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The Western Star
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April 4, 1941     The Western Star
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April 4, 1941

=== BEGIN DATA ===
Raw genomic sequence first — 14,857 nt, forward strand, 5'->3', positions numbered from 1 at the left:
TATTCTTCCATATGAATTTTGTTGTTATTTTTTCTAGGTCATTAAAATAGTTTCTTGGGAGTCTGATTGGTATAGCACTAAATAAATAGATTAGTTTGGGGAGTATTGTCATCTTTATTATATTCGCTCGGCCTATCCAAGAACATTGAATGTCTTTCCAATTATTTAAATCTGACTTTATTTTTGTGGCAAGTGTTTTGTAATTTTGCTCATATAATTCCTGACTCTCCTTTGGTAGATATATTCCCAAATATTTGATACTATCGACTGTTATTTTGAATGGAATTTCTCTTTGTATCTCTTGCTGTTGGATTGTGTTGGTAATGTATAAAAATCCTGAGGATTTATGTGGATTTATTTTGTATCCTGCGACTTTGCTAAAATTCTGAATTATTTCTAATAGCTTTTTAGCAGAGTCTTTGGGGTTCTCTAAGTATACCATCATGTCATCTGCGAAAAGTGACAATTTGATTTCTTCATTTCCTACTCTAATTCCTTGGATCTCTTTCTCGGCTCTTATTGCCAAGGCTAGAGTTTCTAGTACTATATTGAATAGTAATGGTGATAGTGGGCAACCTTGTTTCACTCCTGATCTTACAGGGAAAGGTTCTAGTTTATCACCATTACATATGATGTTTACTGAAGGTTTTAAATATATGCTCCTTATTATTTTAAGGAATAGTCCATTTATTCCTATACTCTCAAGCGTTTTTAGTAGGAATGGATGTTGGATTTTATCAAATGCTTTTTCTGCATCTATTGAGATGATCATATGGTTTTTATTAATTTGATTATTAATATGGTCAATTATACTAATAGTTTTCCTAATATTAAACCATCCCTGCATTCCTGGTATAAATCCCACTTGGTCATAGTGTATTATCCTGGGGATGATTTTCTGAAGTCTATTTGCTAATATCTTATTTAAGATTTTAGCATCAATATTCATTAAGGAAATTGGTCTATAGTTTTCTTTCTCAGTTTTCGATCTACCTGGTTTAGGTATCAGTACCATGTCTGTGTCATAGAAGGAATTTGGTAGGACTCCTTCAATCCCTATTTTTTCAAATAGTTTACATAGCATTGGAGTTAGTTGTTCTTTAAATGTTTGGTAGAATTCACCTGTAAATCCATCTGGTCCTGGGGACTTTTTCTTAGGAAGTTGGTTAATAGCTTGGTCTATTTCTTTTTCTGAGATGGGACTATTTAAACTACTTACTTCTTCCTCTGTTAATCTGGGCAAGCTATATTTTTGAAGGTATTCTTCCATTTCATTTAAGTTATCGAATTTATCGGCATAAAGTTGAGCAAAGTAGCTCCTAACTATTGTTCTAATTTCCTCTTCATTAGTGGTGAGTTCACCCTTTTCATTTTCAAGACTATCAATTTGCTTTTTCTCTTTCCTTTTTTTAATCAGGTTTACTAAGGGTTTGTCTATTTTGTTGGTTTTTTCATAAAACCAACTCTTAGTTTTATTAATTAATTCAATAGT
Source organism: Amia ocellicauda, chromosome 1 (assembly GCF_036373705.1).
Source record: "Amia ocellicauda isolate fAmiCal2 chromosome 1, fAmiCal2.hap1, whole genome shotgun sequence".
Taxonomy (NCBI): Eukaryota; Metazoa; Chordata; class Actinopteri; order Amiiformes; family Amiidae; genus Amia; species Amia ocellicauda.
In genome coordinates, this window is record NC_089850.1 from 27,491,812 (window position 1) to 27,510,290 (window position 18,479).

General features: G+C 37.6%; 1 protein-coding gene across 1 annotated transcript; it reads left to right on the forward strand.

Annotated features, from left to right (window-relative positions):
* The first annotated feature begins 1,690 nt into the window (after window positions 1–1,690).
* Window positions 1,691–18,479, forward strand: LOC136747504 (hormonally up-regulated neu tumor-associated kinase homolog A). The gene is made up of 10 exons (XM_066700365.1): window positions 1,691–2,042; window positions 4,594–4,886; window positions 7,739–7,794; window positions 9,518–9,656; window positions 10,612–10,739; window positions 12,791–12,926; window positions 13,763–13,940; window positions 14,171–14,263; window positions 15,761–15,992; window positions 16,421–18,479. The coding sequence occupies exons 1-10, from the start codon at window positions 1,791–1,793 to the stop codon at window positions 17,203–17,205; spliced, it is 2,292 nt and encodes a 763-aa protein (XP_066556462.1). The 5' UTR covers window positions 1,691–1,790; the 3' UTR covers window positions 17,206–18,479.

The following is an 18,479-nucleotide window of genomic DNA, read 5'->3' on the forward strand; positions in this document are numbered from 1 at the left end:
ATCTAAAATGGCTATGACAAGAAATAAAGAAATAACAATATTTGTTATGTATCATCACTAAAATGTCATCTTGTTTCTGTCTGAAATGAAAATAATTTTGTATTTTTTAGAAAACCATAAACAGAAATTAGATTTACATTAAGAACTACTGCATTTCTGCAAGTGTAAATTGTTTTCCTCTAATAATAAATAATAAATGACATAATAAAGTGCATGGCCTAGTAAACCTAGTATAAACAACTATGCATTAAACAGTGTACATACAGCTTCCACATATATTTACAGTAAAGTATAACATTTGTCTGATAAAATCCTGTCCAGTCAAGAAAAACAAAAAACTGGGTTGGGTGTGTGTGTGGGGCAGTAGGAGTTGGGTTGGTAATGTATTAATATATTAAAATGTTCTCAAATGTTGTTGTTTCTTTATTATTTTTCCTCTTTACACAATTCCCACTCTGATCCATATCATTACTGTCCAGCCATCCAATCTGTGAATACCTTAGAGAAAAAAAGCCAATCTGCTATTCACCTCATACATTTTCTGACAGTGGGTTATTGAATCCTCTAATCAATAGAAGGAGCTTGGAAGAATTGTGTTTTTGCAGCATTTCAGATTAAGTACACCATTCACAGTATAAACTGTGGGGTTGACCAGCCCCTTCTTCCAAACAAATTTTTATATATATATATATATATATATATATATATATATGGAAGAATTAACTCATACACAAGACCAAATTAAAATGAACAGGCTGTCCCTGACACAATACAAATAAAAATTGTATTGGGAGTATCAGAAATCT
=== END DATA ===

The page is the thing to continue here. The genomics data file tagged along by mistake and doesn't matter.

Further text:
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Make Pattern 6902 ~. THE knitted jerkin--the wen- t dressed woman s standby for in her wardrobe. Add this in a simple pat- quickly done. $ $ 6902 contains Instructions for making the Jerkin In sizes 12-14 and 16-18; lllustrattons of it and of titehes; mate- rials needed. Send order to: I L ! Sew~g Circle Needlecraft Dept. R Eighth Ave. New York En~a 16 cents In coins for Pat- tern No ........... ~ JLt'ne . to e,o.,,o.o .**,l... a ..~,ooo..,,e ee ~ddre~s ...o..o,,..,,,, oo...,e.oHl*ee*,,*e J 8elitsh Enjoyment i The man who enjoys something exclusively commonly excludes himself from true enjoyment of it. .--Thoreau. ! ~rsnky? ~estless? Can't sleep? Tire easily? Because Of distress of monthly f-maotlonal dismrt~nces?. Then try ~E. Pinkha~ s Veget~me ~- We Can All Be lnfcwmatlc~ o , asked for Intend to buy~ and as to the It k a good habIt to form, the habit 11@4~mldtintll tht odverltsement0 eve~ry time we make a purchase, flu>ugh we have already decided lust what we dare we are going to. buy prleslms fooling the feeling of being mlequc~y prepared. e4~md cad et wtmt pries, we ~e m an expert buyer, filled wl~ mlf.~mfb denc~ it h a pleasant feeling to hav~, fnellng of odequoc,/. Most of the uwdWpplnms b lira world can be traced to a lack of this feeling. Thus adver- t~lng shows another of Its manifold facets--show* Itself at an aid toward BY ARTttUR STR. C ER W. N. LL Service THE STORY SO FAR Carol Coburn, Alaska.born daughter efa Lander, working for the TrumbuH company, "bush rat" who died with an uneatablished mining claim, returns North to teach Indian theol. Aboard hip, she is annoyed by Eric (the Red) Ericson and is rescued by Sidney Lander, young mining engineer. Lander merely turned his back on the poker-spined Miss Teetzel. "Are you going to stand for stuff like this?" he demanded, towering over me with a quick flame of in- dignation Hghting up his eyes. Behind me I could sense the last boat of hope burning up on the coast of desperation. I knew, when I spoke, that I was issuing an ulti- "I don't intend to," I quietly an- nounced. Miss Teetzel flounced out of the room. Lander, when we were alone, stood a little closer over me. "I got you into this," he said, "and it' up to mc to get you out of it." I was conscious of his bigness as I let my gaze lock with his. My laughter, I'm afraid, was a little reckless. "There's nothing to be done about it," I told him. But deep in the ashes of disaster I could feel a small glow of happiness at the thought that he was there to lean on. "Why not come back with me?" he finally inquired. "What good would that do?" I aid. Lander, after looking down at me for what must have been a full half- minute of silence, walked to the win- dow and then returned to my side. "It wouldn't do any good," he said, with just a trace of the color ebbing from his face. "It's all hap- peRing e tittle too late." *'What's happening too late?" I asked him. "Our coming together," he said. "There are things," he went on, "'not easily talked about." "But we can at least be honest with each other," I announced, for instinct had already told me what he was groping toward. "Yes, we must be honest," he agreed. And the unhappiness in his eyes made my heart beat a little faster. "So it's time," I said, "that we both came down to earth." "What do you mean by that?" ex- acted my grim-jawed companion. "I saw the girl back on the Se- attle wharf, the girl you said good- by to. And I can understand why you must play fair with her." Lander' glance came slowly back to my face. 'Tee been engaged to her," he said, quite simply, "for over two years now." If I reached for a chair back, to steady myself, I at least managed to laugh a little. "That's fine," I said, with my chin up. ".Fine?" he echoed, plainly puz- zled by that lilting lightness of mine. "Of course," I maintained. "For now we can go on being good friends, without any worry or threat of---of complications." "Can we?" he asked as his eyes once more rested on mY face. "Good pals," I cried, "to the end of the trail. So let's shake hands on it, like two old-timers." He failed to observe, as we shook hands, that I had to swallow a lump in my throat. "Would you mind telling me," I said when that was over, "just who she is?" It wasn't easy for him, of course. But he faced it with a forlorn sort of casualness. "She's Barbara Trumbult," he ex- plained. "John Trumbull's daugh- ter. We practically grew up togeth- er." "Then you must have a great deal in common." He studied my face, as though in search of second meanings. "We had," he finally acknowl- edged. "But you talk of fighting her fa- ther," I reminded him. "And I intend to fight him," said the wide-shouldered man beside me. "But she'd feel things like that shouldn't count between us." When I spoke, after thinking this over, I was able to keep mY voice steady. "How do you feel about it?" I asked. "I can't answer that," was Lan- der's slightly retarded reply. "You see, she's coming to Alaska to get things straightened out. She doesn't agree with her father that I've been disloyal to the Trumbulls." That also gave me s moment of thought. "Then she must be very fond of you," I heard myself saying. To that, however, Lander offered CHAPTER Vl no answer. Toklutna didn't get rid of me so soon as it expected. Two days after my scene 'with the acidulous Miss Teetzel I was interrupted in my packing by Katie O'Connell. "We're in quarantine," she an- nounced, "with two cases of scarlet fever in the infirmary. And Ruddy says you can't walk out on him." "Miss Teetzel," I reminded her, "said otherwise." which is fighting Coburn' claim, is en- gaged to Trumbulrs daughter. Though a romantic park is kindled, Carol is on guard against her own emotions. Lander. Carol. and an abandoned Indian INSTALLMENT V And Ruddy says we've got to carry on." I felt less at sea after Doctor Rud- dock had me write to the Territorial Commissioner (following up, I dis- covered, a secret dispatch of his own) asking for a teacher's posi- tion in the Matanuska Valley. When I heard, by that grapevine circuit which seems to operate in all frontier countries, that John Trumbuli had visited the valley and that Barbara Trumbull had flown in to Anchorage, it seemed like echoes out of another world. Even when I heard that Lander had taken over the management of the Happy Day Mine and that he and Trumbull had fought a wordy battle on the. open platform, of Matanuska station, I failed to be as excited as when Katie told me that the little Indian girl from Iliamna, up in our improvised pest ward, wasn't going to die, after all. I kept waiting for my Commis- sioner's report. That report was neither prompt nor encouraging. It acknowledged they were in need of a teacher for Matanuska but that conditions were not suitable there for a young and inexperienced outsider. I wrote back admitting my youth but pointing out it was a defect which time would undoubtedly cor- I wrote back admitting my youth. rect. I also alluded to my physi- cal sturdiness and my eagerness to work in the new field, with an un- derlined postscript announcing I was Alaska born. And in the meantime both the calendar and the excite- ment of our little redskinned wards reminded us that Christmas was close at hand. Then came the second blow. For Katie and I, with Miss Teetzel still weak and crabby, did what we could to make the children's holiday a happy one. We sent to Anchorage for hard candy and sugar-canes and colored candles and glitter-paper and powdered mica. With my own hand I cut down a spruce tree and dragged it in over the hills. This, when duly installed in the school- room we draped with strung pop- corn and emblazoned with bits of ribbon and spangled with tin stars cut out of empty tomato cans, add- ing copious streamers of wrapping cord dyed red with beet juice and snowy handfuls of absorbent pur- loined from the surgery. And over everything we sprinkled a generous glitter of powdered mica. It was all pathetically meager and make-believe. But the raptness of the children's eyes, as they stood and watched that tree, brought a lump to my throat. It paid for the long hours when Katie and I sat up wrapping oranges in red tissue pc- per, one for each child, and labeling the mitts and stockings and sweat- era out of the community gift boxes from Seattle and Juneau. But my little Injins loved it all. On Christmas morning, in fact, when I appeared in pillow-stuffed Turkey red, as Santa Claus, they got so ex- cited we had to drape the school- room doors with blankets, to keep the noise from Miss Teetzel's dis- approving ears. They put on paper hats and sang "Rock-a-bye, My Lit- tle Owlet" and "Jingle Bells" and even had a try at Handel's "While Shepherds Watched Their Flocks," which Katie and I found it expedient to finish out by ourselves. Then they made the rafters ring with "At- ouette." But their little Indian souls eventu- ally got so drunk on music and ex- citement that we had to ease them down with a square dance. And the easing down would have been less dire if a little Copper River brave hadn't chased a still smaller Innuit blubber-eater from the Kuskokwim right into our twinkling and glitter- ing Christmas tree. That collision overturned one of the lighted can- dles. I heard a crackle of flames and a dozen shrill cries from a dozen lit- tle throats. Then I saw, to my hor- "But old Teetzers out of the pic- ture. She's in be(] with bronchitis. baby which his dog found, spend a night In a truck when a snowstorm traps them. But the next day Lander t~ able to get them through. Miss Teetzel, head of the school, who re. sents Carors youth, is shocked, and says m. ror, that our tree was a tower of fire. I snatched one of the blankets draping the doors and tried to smoth- er the flames. But it was too late. The blanket took fire. Even my Santa Claus gown started to burn, and I tore it off in the nick of time. I knew, as I did so, just what would happen to that old tinderbox of a building if it ever got going. And I remembered there were six or seven helpless children up in the infirmary. Katie must have remembered the same thing, for she shouted for me to get up to those children while she got the milling and wailing school- room group safely out of the build- ing. Even in the outer hall the smoke was thick as I raced for the infirm- ary. ThereI caught up a wailing little redskin from the first bed, calling back for the others not to move as I ran for the door and hur- ried down the stairs to the west-end door, where Miss Teetzel, unexpect- edly active and efficient, was com- manding the bigger boys to clear out the building known as the Ware- house and spread blankets on the floor. Then I raced back for my second patient. The smoke was thicker along the hall and stairway, and I found it harder to see. But I knew a surge of relief when Katie passed me, carrying a child in her arms. Two minutes later I was safely down the stairs with the third help- less tot in my arms. Miss Teetzel, as she took the patient from me, looked sharply into my sooty and reddened face. For the first time in my life I failed to see hate in her eyes. A village Indian who'd been wast- ing water and energy as one of a bucket brigade tried to stop me as 'I started in through the door. He shouted that the stairs were on fire. But I pushe~t him to one side and raced up through the smoke. I found what was left of the chil- dren out of bed and huddled in one corner of the infirmary. There were four of them. They shrieked when they saw me, for Katie had given me a wet sheet with which to cov- er my head. That seemed to keep some of the smoke away and made it easier to breathe as I groped my way down with a little Nitchie in my arms Again Miss Teetzel eyed me as I handed over another patient. "No go back," a ragged half-breed bellowed at me as I faced the burn- ing building. He stood there, block- mg my way, with one hand clamped to either side of the door. It was Katie's vigorous kick, commg down with a child in her arms, that sent him sprawling out on the ground and gave me gangway. I could hear the crackle of timber and see flames licking through the stair boards as I fought my way back to the infirmary. It would, I knew, be my last visit to that room. So l caught up the two remaining children, covering their .heads with my wet sheet, and felt my way to- ward the hall. Their weight, when I was so in want of breath, made me stagger. But they helped me, in their terror, by hanging on like leeches. I thought, for a moment, that I was going to faint. I staggered down that runway of licking and dancing flames, with my shoes scorching from the heat and my lungs aching for one whiff of pure air. I had, by this time, no sense of place or direction. But through the murk I could make out the pale oblong of the open door. And out through that open door I stumbled, stumbled straight into the arms of Katie O'Connell, who huski- ly croaked, "Glory be to God!" as she eased me down on the trodden dooryard snow and started flailing my burning clothes with the wet end of a blanket. Then, for ia min- ute or two, everything went black. When I opened my eyes Katie was trying to make me swallow a cupful of brandy and water. "That's the ticket," she said. Then she busied herself rubbing olive oil on my scorched hands and cheeks. I didn't know it at the time, but my eyelashes were missing and a goodly part of my front hair had gone glimmering. "Did I get them all?" I asked. It hurt me to talk, for my throat was sore from the smoke. "You did, old-timer," affirmed Ka. tie. "But it nearly got you." And with that she picked me up in her arms and carried me to the im- provised barracks that had once been our Warehouse, where a stove had been put up and floor bunks were arranged for the children. It wasn't long before Doctor Rud- dock arrived on the scene. "Hello, stoker," he' said, blinking down at me. Then he stooped for a moment to take my pulse. "You've got the stuff this country needs." "I'm all right," I told him. "You must look after the children." He nodded. "I'll fix you up later," he said as he put the blanket back over my scorched clothing. "But stay wher, you are, young lady, or I'll nai you dowrL" "TO 8~ CONTINUF~)~ - IMPROVED ..... ::- UNIFORM INTERNATIONAL SUNDAY CHOOL By HAROLD L. LUNDQUDST, D. D. Dean of The Moody Bible Instituts of Chicago. (Released by Western Newspaper Union.) Lesson for April 6 Lesson subjects and Scripture texts N- lectsd and copyrighted by International Council of Religious Education; used by ~erm/sslon. CHRIST PROMISES POWER LESSON TEXT~Acts 1:1-12. GOLDEN TEXT---But ye shah receive power, after that the Holy Ghost is come upon you: and ye shah be witnesses unto me, both in Jerusalem. and in all Judea. and in Samaria, and unto the uttermost part of the earth.--Acts 1:8. Important things bear repetition. Luke, who wrote both the Gospel and the Acts, presents the ascension of Christ, His promise of power, and His command to witness, at the con- clusion of the Gospel and at the beginning of the Acts. "The one is all suffused with evening tight; the other is radiant with the promise of a new day. The one is the record of a tender farewell; in the other, the sense of parting has almost been absorbed in the forward look to the new phase of relationship which is to begin."--(Alexander Msclaren). I. The Proof of Christ's Resurrec- tion (vv. 1-3). Before telling of "the day in which he was taken up," Luke makes it clear that the ascended Christ, who had made the promise of power to His disciples, was the very one who died for our sins, but who could not be holden of death or the grave. He arose, of which there are indeed "many infallible proofs" (v. 3). At Easter time we recall the fact that leading historians and experts in the field of evidence have declared that the resurrection is the best estab- fished fact in all history. The fact that for forty days after His resurrection Christ was among His disciples, speaking to them of the things of the .kingdom of God, is significant and conclusive proof in itself. As the indispensable dynamic of their service as His witnesses, He now assures them that they will receive power. H. The Promise of Christ's Power (vv. 4-8). They were to tarry in Jerusalem until tl~e power of the Holy Ghost came upon them. This took place on the day of Pentecost (Acts 2) when the Holy Spirit came to abide. We no longer are called on to tarry for the Holy Spirit to fall on us, for the moment we believe. He comes into our lives in blessed abiding presence. But we do need to tarry, to wait for His fullness of power, before we attempt to minister for Christ. We need to yield to Him for His fullness, bringing out emptiness that He may fill us and then use us. The disciples had an important question to ask (v. 6) regarding the restoration of the kingdom. The re- ply of Jesus turned their attention from that future matter to their present obligation to wRness for Him and their need of power for that wit- ness. This does not mean that His followers are to lack interest in the Kingdom which Christ will one day establish, nor that they should fail to be interested in prophecy and its fulfillment. It does clearly mean that we must leave times, seasons and dates to the Lord and be dili- gently about the business of witness- ing for Him. How greatly the little band of xlisciples needed power in that day to face a hostile, unbelieving world, sunken in bondage to Satan, and bring to it the convicting and con- carting message of the gospel. They received that power, and in spite of every hindrance the gospel through the centuries has made its way to the hearts of men, and won its vic- tories for God. We need that power todey. The Holy Spirit is here to give it to us, as we yield our lives to God. There are many Spirit-empowered men and women in the Church today, but relatively their number is small. Who is ready to yield to His control now, and thus swell the host of faith- ful and effective witnesses? HI. The Pledge of Christ's Return (vv. 9-12). We mentioned last week that ser- mons are seldom preached on the ascension of Christ, although it has an important place in the Bible. Even more glaring and disturbing is the failure of preachers and teach. era to declare the truth of the sec- ond coming of Christ. The promise of it is written large on the pages of the Bible, but some men seem to ignore it. How plain and understandable is the promise in this passage. "This Jesus"--not some other--"shall so come"; that is, personally, literal- ly, and visibly. There i no ground here for spiritualizing, to ay, for example that He comes in death, or that this was but a metaphorical expression. The text is very plain and em- phatic. In agreement, we find, among others, such texts as Luke 21: 7; John 14:3; Philippians 3:20, 21; I Thessalonians 1:7-10; I Thessaloni- ans .4:16; II Timothy 4:8; Hebrews 9:28; Revelation 1:7. Unless we re- ject God's Word, we must receive this truth, and should receive it with joy, for it is the blessed hope of the Church (Titus 2:12). He is comin8 again! SEWING CIRCLE pERFECT for slim, young fig. urea,-this flaring frock~ has tiny corselet waistline, and bodice gathers to round you out a bit. With the bolero, it serves ta m "tittle suit" !for street wear. Make this of gay silk prints, or flat crepe, plain or with lots of braid in bright contrast. Pattern ~[o. 8880 ts designed In eves size 12 to 20. Ensemble. ire 14. ~ yards ~-ineh material without nap. Fca att~acUve pattern send to SEWING CIRCLE PATTERN DEPT, Room 1324 211 W. Wacker Dr. Chicago Enclose 15 cents In coins for Pattern N,~ ............. Size ........ Name .... o....., e**.. H...e*.*..eeee Address ............................. HAIR Those Who Trust The man who trusts men will make fewer mistakes than he who distrusts then~.--Cavour. Pull the Trigger on Lazy Bowels, with Ease for Stomach, too When constipation brings on acid i~- digestion, stomach upset, bloating; dizty palls, gas, coated tongue, sour taste and bad breath, your stomach is ~bly "crying the blues" because your T~_ we~ don't move. It calls for'Laxativ~na to pull the trigger on those lazy b0~e!~, combined with Syrup Pepsin tot i!er~ect ease to your stomach in taking. FurFeam, many Doctors have given pepsin l~repa- rations in their prescriptions to maze m e~i~ne.more agreeable to a.~o .twhy ~ta "~" ech:" ~o De sure your taxauve~on Syrup Pewim Insist on Dr. Caldwell Laxative Serma combined with S yrtlp p.e~ Sin. See hgw wonderfully the Senna wakes up lazy n.erves ar~ m,usc~es in your to bnng welcome relief from cons~patxon. And the. good sis Syrup Pepsin makes this laxative ~o com- fortable and easy on your stomach. Even finicky children love the taste of this pleaser fam.ily laxative. Buy Dr. Cald- Syi'up Pepsin for ease to yourstomach, too. WNU--H 14---41 As We Learn Learning by study must be won; 'twas never entailed from sire to son.--Gay. May Warn of Disordered Kidney Action !r